Good sleep can benefit your health and help to reduce your blood pressure


The importance of a good night’s sleep

Good sleep patterns can help to lower your blood pressure, improve your overall health, and leave you refreshed for the day ahead.

Not only does a good night’s sleep make you feel better, it is also a key part of a healthy lifestyle, benefiting your heart, weight, mind, and much more.

Lack of sleep has short and long-term effects on our health, from both a physical and physiological point of view. Short-term impact includes increased anxiety, memory deterioration and other cognitive impairments such as reduced attentiveness and ability to learn. More serious however, are the long-term effects. Long-term lack of sleep can raise the risk of heart problems, with research suggesting that sleep deprivation is linked to inflammation causing blood pressure to rise. Other risks include weight gain and mood disorders.

Although we tend to think of sleep as a time when we shut down and rest, it is actually a time when our body and mind are relatively active. Our body needs sleep in order to restore and rejuvenate, to grow muscle, repair tissue, improve memory, and synthesize hormones.

The amount of sleep we need changes depending on our development and age. For example, growing children require a lot more sleep to enable development, with newborns sleeping up to 80% of the time during any 24-hour period. The National Sleep Foundation suggests that adults should aim for 7-9 hours of sleep every night, and that consistency is the key to developing a healthy sleeping pattern.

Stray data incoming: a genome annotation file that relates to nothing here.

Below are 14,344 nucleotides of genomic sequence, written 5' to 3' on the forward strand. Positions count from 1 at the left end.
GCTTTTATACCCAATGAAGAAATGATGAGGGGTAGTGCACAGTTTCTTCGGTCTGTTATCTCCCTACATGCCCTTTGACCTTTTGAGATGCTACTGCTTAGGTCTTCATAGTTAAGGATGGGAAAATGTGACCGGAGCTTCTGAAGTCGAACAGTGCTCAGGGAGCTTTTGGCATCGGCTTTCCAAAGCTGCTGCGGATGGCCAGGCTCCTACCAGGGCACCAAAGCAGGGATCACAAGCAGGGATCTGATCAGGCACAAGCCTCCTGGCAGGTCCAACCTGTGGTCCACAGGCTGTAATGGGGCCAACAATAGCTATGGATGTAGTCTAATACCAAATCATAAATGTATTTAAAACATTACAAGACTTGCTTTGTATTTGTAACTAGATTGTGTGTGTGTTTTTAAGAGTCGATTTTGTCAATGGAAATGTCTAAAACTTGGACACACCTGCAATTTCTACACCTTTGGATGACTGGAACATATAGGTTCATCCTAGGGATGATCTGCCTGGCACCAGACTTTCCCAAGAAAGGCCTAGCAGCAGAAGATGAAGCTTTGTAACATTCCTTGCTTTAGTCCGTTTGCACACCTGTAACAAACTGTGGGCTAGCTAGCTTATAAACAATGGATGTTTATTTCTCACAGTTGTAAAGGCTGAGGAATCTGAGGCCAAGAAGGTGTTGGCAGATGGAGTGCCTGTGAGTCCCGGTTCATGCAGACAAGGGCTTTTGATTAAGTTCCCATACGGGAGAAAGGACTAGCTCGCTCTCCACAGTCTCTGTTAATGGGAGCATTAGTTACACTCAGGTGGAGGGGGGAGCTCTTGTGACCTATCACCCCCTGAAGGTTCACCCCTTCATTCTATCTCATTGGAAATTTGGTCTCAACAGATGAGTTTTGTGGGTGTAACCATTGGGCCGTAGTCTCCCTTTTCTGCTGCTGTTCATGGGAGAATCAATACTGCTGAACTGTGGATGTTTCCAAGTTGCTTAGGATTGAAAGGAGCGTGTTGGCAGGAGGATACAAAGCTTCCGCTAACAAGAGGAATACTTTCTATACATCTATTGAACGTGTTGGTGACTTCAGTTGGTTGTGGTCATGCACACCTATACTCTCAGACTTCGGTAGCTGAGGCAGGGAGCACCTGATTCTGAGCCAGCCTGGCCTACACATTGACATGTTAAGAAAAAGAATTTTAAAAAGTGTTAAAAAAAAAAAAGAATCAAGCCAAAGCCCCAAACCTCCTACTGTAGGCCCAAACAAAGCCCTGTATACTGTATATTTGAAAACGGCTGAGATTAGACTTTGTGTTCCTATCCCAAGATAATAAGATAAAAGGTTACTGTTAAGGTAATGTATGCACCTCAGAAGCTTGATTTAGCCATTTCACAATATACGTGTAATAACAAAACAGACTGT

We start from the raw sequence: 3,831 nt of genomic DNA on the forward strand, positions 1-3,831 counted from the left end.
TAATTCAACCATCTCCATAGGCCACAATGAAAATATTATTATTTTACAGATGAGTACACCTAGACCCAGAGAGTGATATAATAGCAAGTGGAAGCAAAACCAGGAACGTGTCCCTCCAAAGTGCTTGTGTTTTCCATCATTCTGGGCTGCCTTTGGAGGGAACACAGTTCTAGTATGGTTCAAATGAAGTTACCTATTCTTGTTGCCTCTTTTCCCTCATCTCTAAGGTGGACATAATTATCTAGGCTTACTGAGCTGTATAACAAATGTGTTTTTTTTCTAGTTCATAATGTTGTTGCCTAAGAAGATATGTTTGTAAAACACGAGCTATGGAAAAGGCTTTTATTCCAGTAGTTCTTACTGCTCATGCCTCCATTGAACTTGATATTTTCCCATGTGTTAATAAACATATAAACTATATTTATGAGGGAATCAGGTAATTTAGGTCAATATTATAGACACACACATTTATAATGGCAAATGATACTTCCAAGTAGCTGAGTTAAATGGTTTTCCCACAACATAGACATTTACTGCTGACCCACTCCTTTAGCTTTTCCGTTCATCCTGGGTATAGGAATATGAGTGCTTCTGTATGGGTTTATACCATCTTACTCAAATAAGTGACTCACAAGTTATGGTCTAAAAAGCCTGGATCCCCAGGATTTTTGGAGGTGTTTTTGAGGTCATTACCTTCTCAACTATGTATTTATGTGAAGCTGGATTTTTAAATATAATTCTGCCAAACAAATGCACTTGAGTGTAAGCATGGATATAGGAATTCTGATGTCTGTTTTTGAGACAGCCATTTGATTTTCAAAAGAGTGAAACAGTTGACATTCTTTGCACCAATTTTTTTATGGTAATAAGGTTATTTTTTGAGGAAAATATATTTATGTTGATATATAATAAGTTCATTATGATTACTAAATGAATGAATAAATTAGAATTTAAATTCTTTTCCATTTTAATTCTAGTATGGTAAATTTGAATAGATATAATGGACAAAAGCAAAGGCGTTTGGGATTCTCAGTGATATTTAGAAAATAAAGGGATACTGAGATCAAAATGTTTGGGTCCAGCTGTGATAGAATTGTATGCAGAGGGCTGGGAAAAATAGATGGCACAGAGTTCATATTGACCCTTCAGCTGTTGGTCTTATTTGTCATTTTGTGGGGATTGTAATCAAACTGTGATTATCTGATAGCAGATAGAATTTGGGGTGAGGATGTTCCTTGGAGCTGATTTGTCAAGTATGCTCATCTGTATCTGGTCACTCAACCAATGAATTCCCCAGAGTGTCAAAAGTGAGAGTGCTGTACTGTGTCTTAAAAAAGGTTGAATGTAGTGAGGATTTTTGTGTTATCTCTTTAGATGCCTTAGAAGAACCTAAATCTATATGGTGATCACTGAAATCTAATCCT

The National Sleep Foundation’s recommended hours of sleep per night for all age groups

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Sleeping problems

Many external factors can affect our ability to fall asleep or sleep solidly through the night. Lack of sleep can leave us feeling grumpy, fatigued, short-tempered, and even unwell, so it’s important to understand what affects your sleep and to learn how to manage these issues to minimize the impact on your sleep and on your health.

Stress, anxiety, computers, environment, alcohol, caffeine, mental or physical health conditions, and some medications can all impact our sleep. Although it may not always be possible to easily remove one or more of these issues, a few simple changes to your bedtime, morning, or daytime routine can often help you drift off into a sound slumber.

Be aware of factors that keep you awake and make simple changes to help you fall asleep with ease

Establishing a good sleeping pattern

Consistency is key to making the most of your sleep, and establishing a sleep routine gives you a better chance of achieving a good night’s sleep every night.

1. Bedtime routine

Everyone is different, so make sure you establish a bedtime routine that works for you, your lifestyle, and your circumstances. The most important thing is to work out what is right for you and stick to it!

  • Set a bedtime
    Going to bed at the same time every night will help set your body’s internal clock, improving the quality of your sleep. Make sure you go to bed at a time when you feel tired, even if this means a slightly later time, as this will prevent you from tossing and turning.
Going to bed at a regular time, when you feel tired, will help improve the quality of your sleep.